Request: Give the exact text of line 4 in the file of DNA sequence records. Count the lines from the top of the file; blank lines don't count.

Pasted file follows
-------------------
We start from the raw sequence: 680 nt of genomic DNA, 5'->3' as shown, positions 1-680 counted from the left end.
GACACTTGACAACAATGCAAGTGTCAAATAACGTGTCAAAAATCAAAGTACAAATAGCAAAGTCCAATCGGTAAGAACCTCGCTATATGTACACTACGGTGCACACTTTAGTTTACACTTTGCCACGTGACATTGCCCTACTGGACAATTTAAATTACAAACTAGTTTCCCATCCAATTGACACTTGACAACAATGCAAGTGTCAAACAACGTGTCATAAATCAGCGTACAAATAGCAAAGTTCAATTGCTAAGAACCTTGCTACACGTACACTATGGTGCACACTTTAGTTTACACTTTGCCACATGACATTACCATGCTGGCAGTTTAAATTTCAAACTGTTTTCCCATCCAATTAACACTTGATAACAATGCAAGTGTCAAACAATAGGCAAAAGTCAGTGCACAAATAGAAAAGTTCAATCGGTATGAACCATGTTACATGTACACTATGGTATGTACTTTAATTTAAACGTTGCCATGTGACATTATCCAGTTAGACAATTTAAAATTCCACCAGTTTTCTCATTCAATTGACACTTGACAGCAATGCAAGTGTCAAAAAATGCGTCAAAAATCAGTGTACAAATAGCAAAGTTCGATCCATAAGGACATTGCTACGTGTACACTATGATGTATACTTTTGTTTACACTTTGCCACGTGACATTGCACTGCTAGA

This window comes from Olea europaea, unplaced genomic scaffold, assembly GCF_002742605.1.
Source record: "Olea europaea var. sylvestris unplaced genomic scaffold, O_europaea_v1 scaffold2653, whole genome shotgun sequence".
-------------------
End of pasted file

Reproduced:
Source record: "Olea europaea var. sylvestris unplaced genomic scaffold, O_europaea_v1 scaffold2653, whole genome shotgun sequence".